From rebels to rulers, MILF faces new ‘struggle’ in Bangsamoro governance

Christian V. Esguerra, ABS-CBN News

Posted at Feb 20 2019 10:10 AM

Moro Islamic Liberation Front Chairman Murad Ebrahim votes in the Bangsamoro Organic Law Plebiscite on Jan. 21, 2019. Jonathan Cellona, ABS-CBN News

MANILA — Muslim rebels who once fought for secession have been cleared to help run a new self-governing region in the southern Philippines, their leader said Wednesday, admitting that governance would present “another level of struggle” for long-time combatants.

Murad Ebrahim, chairman of the Moro Islamic Liberation Front (MILF), is expected to take the role of chief minister of the 3-year transition government of the new Bangsamoro autonomous region.

He will be joined by fellow MILF central committee members and front commanders, whose eligibility earlier came under scrutiny because of criminal cases that might still be pending.

“It is all cleared,” he told ANC’s Early Edition.

Abdullah Macapaar alias Commander Bravo will also be appointed as one of 80 members of the Bangsamoro Transition Authority (BTA), Murad said.

Macapaar led deadly attacks in Lanao del Norte and North Cotabato in 2008 after the MILF and the government failed to sign a peace deal.

The Memorandum of Agreement on Ancestral Domain, under then President Gloria Macapagal-Arroyo, raised fears that it would lead to the creation of a sub-state for Muslims in Mindanao.

“He will be appointed,” Murad said, noting that the National Bureau of Investigation had cleared Macapaar of any pending cases. 

NEW STRUGGLE

Murad said Macapaar, leader of the MILF’s 102nd Base Command, would initially serve as a member of parliament.

Depending on the capability and qualifications, members would be tapped for ministerial positions, the MILF chairman said.

The group is awaiting the amnesty proclamation of President Rodrigo Duterte within the year to facilitate the transition of combatants to civilian life under the “normalization phase” of the peace process.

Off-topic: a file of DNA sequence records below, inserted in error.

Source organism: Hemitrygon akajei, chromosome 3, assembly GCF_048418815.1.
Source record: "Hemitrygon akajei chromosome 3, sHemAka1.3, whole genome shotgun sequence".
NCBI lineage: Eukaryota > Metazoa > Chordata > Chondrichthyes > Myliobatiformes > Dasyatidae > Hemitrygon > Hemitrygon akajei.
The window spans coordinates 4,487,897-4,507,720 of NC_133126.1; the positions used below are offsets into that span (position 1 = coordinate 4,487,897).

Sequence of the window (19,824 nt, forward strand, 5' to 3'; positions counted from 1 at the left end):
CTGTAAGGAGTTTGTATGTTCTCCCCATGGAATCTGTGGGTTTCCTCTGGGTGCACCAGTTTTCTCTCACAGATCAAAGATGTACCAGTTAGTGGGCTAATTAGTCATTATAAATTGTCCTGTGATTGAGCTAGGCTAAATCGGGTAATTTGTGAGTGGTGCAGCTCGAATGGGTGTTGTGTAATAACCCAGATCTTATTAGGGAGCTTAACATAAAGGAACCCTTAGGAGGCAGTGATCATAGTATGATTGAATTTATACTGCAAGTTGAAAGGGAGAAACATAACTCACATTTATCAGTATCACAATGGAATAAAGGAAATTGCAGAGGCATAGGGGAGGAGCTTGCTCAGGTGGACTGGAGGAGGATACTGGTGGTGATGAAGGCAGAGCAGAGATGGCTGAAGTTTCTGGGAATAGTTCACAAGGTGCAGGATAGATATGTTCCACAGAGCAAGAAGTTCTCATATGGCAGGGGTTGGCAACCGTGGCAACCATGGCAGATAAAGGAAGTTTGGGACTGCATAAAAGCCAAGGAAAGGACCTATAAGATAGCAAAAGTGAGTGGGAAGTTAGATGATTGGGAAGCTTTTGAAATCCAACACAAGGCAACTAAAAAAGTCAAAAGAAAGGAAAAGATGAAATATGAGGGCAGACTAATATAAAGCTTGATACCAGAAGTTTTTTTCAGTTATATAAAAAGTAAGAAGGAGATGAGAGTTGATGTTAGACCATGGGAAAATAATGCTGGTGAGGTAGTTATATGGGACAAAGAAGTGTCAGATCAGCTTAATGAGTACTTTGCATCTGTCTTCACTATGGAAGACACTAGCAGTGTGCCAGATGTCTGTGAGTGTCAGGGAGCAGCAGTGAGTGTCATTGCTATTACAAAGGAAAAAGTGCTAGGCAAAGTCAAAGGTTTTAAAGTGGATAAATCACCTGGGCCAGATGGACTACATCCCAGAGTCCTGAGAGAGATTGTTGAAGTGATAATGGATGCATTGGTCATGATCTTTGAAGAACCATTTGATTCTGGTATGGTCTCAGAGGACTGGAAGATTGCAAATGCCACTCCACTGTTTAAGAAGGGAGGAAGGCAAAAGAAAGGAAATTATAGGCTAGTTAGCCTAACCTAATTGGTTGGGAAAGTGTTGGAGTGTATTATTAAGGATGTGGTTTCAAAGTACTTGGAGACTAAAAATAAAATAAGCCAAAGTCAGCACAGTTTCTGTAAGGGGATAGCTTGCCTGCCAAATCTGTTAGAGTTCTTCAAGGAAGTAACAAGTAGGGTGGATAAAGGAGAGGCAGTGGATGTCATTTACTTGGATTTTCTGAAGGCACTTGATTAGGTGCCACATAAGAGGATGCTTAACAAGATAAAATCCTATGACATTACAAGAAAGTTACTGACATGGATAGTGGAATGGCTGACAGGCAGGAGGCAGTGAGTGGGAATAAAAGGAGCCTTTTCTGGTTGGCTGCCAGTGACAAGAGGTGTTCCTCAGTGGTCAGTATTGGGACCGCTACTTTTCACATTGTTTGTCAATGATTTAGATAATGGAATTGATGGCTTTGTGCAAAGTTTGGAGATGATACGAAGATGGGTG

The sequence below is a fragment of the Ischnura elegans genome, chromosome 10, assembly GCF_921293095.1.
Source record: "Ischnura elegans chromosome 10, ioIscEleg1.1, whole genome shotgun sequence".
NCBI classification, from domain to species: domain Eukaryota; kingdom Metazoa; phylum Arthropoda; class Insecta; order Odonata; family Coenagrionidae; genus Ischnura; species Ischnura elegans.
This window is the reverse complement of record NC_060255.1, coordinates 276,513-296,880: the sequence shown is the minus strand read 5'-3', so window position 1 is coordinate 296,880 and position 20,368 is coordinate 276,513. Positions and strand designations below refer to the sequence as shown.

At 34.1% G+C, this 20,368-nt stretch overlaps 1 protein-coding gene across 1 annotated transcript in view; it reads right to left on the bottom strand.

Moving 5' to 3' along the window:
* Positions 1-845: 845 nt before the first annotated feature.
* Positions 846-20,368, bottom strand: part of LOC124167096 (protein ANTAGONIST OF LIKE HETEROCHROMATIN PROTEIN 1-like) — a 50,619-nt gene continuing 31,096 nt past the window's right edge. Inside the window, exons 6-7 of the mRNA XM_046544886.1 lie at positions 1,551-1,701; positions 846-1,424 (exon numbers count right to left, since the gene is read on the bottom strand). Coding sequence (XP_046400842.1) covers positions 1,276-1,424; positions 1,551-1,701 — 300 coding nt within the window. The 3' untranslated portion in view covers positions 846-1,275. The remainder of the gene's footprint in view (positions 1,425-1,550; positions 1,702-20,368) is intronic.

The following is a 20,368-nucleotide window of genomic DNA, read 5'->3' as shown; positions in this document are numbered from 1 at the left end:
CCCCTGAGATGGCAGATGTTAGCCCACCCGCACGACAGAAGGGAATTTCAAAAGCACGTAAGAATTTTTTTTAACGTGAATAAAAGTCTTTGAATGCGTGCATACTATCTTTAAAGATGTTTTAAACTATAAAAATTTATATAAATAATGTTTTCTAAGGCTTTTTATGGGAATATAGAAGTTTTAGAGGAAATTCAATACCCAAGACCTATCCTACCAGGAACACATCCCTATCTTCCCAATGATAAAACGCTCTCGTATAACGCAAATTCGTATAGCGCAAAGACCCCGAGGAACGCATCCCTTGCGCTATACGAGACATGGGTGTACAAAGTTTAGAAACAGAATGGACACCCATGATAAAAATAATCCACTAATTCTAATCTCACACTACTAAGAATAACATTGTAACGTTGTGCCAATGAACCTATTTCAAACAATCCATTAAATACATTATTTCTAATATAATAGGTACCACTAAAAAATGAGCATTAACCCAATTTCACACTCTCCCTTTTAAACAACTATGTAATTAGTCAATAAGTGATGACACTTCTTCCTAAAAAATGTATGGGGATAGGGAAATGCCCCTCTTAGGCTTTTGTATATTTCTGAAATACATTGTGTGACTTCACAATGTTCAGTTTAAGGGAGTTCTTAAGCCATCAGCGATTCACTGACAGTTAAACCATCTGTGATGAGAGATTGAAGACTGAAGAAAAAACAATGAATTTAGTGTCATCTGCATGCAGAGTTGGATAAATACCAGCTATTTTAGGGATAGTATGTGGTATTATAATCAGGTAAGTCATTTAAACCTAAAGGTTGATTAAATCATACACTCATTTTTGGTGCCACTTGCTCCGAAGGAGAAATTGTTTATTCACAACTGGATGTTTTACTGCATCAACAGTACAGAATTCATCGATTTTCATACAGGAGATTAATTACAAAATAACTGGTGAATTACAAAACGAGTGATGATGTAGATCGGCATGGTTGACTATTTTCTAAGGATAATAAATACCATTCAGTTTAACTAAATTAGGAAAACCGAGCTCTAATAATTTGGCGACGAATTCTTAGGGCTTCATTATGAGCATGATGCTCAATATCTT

Members of the BTA were supposed to take their oath in Malacañang on Wednesday but the ceremony was reset to Feb. 22, said Murad.

Forty one of them were nominated by the MILF while the rest were handpicked by the government.

The transition body is expected to take over governance of the old Autonomous Region in Muslim Mindanao the following week.

Murad acknowledged the pressure of governing a region long beset by poverty and violence.

“We are in another level of struggle that is to transform from the revolutionary organization to governance,” he said, recalling that some MILF leaders where to countries such as Malaysia and Turkey for training.

“We know that it would not be easy for us.”

MARAWI REHAB

The BTA, he said, would still be using the old P32-billion budget for ARMM to deliver on the promise of improved education, social services, and infrastructure this year.

Congress allocated an additional P30 billion for the new government’s operations, but Murad said the much bigger “block grant” would have to wait until next year.

The new region also stands to receive P50 billion in “special development fund” after 2019 to help rebuild areas devastated over years of armed conflict.

Murad said the new parliament would decide how to help rehabilitate Marawi, the Islamic city attacked by Islamic State-linked local terrorists in 2017.

The once bustling city was reduced to rubble as security troops launched airstrikes and engaged Maute terrorists in close-quarter combat for 5 months. 

“We will see what we can do on how we could be of help,” Murad said. “We are also talking with international community. We find that international donors are also very interested in helping rehabilitate Marawi.”